We’re officially halfway through the summer, and interns at companies large and small are ramped up and have hit the ground running. For undergraduate and graduate students worldwide, the summer intern experience is a truly valuable one in their early career development. They seek to gain real-life workplace knowledge, establish connections, and line up full-time employment opportunities. For companies, summer internship programs are a chance to recruit top talent in a highly competitive marketplace.
In today’s increasingly globalized world, the demand for top talent has never been fiercer. The expectation, of course, is that your summer interns will have a tremendously positive experience, such that when your offer letter comes through, they respond with an enthusiastic “Yes!” The last thing you want to see is talent that you’ve identified, onboarded, and devoted significant time and resources to, go to work for the guy across the street. How, then, do you get your interns to accept your offer?
Here are a few tips to ensure that your hard-won summer staff goes on to become productive members of your team, and not your competitor’s:
1) Offer them a unique experience
The best way to differentiate yourself from the competition is to truly offer something different. What is it that your firm does – or can do – that other competitive firms can’t? Do you have a unique location, workplace, amenities, or other “perks” they won’t find elsewhere? Can you provide access to people or places that are typically “off limits?” Is there a career path that is truly special at your organization? If so, these attributes should be clearly communicated from the get-go, and reinforced throughout the summer internship program so that they hits home with your soon-to-be candidates.
2) Don’t just entertain – have a meaningful impact
Many professional firms – especially in the law and finance fields – offer robust summer associate programs, complete with full-time recruiting and programming staff. These summer programs are famous for being highly selective and intensive, but also for how lavishly they treat their interns. In addition to salaries rivaling those of full-time staff, the interns are wined & dined nightly: fancy meals, baseball games, concerts, Broadway shows, team building events, happy hours and more. The goal is to help ensure that they enjoy their internship experience and remember it fondly. However, if you truly want to leave an impression on your summer staff, make sure that those eight to twelve weeks are as meaningful and impactful as possible. Use the time to not just entertain them, but to help them deep relationships with your full-time staff and forge bonds with each other. What can you do to create truly lasting, memorable moments? Can you arrange a lunch with the CEO? How about give them the chance to weigh in on a truly important decision, vital to the firm’s future? Think about giving them an opportunity that will leave them thinking, “Wow – I can’t believe I got to do THAT!”. That is gold.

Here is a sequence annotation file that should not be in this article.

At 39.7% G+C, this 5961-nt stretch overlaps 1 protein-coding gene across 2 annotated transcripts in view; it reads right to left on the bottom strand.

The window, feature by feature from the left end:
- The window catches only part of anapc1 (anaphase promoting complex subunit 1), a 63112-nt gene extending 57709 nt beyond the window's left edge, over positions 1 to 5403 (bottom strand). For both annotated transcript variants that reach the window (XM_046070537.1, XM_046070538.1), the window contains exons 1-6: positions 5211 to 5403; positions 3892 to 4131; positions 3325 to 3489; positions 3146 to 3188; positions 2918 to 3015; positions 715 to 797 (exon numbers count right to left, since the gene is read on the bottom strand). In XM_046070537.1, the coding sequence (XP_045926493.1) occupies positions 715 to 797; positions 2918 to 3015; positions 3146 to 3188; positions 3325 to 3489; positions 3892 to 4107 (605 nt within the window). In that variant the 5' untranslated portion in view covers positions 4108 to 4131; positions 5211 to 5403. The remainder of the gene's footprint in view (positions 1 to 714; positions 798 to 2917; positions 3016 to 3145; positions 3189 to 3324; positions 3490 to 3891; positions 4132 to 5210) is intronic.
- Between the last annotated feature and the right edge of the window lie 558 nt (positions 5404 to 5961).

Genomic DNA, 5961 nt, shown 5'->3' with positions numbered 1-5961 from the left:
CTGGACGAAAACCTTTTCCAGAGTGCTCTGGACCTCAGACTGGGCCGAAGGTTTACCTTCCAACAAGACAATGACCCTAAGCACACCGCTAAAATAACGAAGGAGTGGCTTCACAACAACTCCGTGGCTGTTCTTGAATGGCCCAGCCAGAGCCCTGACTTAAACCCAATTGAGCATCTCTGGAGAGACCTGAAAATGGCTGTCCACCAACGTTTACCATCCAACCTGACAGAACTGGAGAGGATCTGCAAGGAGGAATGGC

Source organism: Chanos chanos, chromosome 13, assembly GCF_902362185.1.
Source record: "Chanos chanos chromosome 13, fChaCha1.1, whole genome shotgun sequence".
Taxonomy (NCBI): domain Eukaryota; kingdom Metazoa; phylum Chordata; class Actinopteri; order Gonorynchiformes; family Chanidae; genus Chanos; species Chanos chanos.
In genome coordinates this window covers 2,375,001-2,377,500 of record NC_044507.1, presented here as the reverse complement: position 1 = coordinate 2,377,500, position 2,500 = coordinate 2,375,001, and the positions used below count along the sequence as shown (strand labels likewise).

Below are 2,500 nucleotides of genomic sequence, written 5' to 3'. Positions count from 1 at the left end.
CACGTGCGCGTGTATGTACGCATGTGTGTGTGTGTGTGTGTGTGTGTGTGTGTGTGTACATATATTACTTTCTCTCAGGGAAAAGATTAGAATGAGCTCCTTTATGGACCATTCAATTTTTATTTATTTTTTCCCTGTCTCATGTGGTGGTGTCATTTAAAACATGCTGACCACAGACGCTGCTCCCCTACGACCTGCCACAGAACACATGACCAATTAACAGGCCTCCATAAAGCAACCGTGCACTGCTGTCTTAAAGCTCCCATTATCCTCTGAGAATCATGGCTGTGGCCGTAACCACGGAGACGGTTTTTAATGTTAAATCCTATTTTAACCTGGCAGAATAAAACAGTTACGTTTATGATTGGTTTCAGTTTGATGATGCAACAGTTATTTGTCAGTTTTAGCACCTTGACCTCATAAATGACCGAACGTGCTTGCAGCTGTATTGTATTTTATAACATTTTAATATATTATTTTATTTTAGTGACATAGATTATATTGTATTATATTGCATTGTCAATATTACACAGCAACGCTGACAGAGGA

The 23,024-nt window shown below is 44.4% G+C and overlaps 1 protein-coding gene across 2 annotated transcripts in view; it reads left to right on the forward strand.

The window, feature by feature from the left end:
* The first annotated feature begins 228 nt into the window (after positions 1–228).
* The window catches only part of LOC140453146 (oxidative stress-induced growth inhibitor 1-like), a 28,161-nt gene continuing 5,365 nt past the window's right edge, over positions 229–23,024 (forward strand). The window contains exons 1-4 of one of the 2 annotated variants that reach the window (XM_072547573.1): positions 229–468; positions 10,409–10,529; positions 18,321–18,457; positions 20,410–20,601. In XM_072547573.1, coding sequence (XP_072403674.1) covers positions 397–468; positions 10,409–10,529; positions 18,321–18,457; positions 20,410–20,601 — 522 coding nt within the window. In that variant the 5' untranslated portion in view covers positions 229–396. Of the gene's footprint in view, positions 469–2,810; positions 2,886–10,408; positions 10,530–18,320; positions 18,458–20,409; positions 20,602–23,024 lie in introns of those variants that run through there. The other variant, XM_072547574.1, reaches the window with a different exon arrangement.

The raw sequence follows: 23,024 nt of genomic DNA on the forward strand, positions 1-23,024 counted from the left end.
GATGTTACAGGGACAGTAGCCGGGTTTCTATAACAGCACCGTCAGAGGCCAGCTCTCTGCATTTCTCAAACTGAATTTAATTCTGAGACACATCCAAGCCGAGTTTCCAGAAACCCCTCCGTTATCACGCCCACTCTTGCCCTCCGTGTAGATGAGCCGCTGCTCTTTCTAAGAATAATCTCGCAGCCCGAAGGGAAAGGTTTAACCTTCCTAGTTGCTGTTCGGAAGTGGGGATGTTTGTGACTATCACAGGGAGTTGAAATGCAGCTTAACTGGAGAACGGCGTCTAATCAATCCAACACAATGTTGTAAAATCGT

3) Think creatively about compensation
Money – though a highly motivating factor – isn’t the only form of compensation, especially for high-performing summer interns. How else can you reward them? Can you offer unique career development opportunities, such as onsite training or tuition reimbursement? Does your company have any partnerships with other outside institutions that your interns can utilize? What kind of exclusive networking or mentorship options can you present to your interns, which will entice them to want to become full-time employees at YOUR firm?
4) Show them that you prioritize their career development
I’d mentioned above that many firms treat their summer interns like royalty, however once they come aboard as full-time employees they are just as often treated like serfs – toiling away at all hours, and generally pretty miserable. If you want your summer interns to care enough about your firm to trust their careers in your hands, then you should show that you trust your firm in their hands as well. Let them know that they will be more than just cogs in a wheel; that you have a genuine interest in their career development, and that you want them to be a vital part of what goes on within your organization. This can be as simple as asking them for an experience or skill development “wish list” at the start of their internship, and doing whatever it takes to make that possible – both during their summer with you, as well as after their full-time employment begins.
5) Be realistic – every intern won’t accept your offer
While many summer interns would make excellent full-time employees, it’s important to remember that you won’t be able to retain all of them. Whether they receive a more attractive offer elsewhere, or they discover after the summer that it’s just not the right “fit,” it’s inevitable that some of your interns will not be accepting your offer letter. This is perfectly acceptable, and in many ways a good thing for you, as it ensures you only hire people who really want to be working with you. The above tips aren’t a guarantee that your best recruits will say “yes” to your offer – however, they can definitely help improve the odds.
This is a guest post from David Jacobson, CEO and founder of TrivWorks, a corporate team building company specializing in trivia events. He has over ten years of experience producing group bonding and entertainment programs for summer interns at Fortune 500 companies nationwide.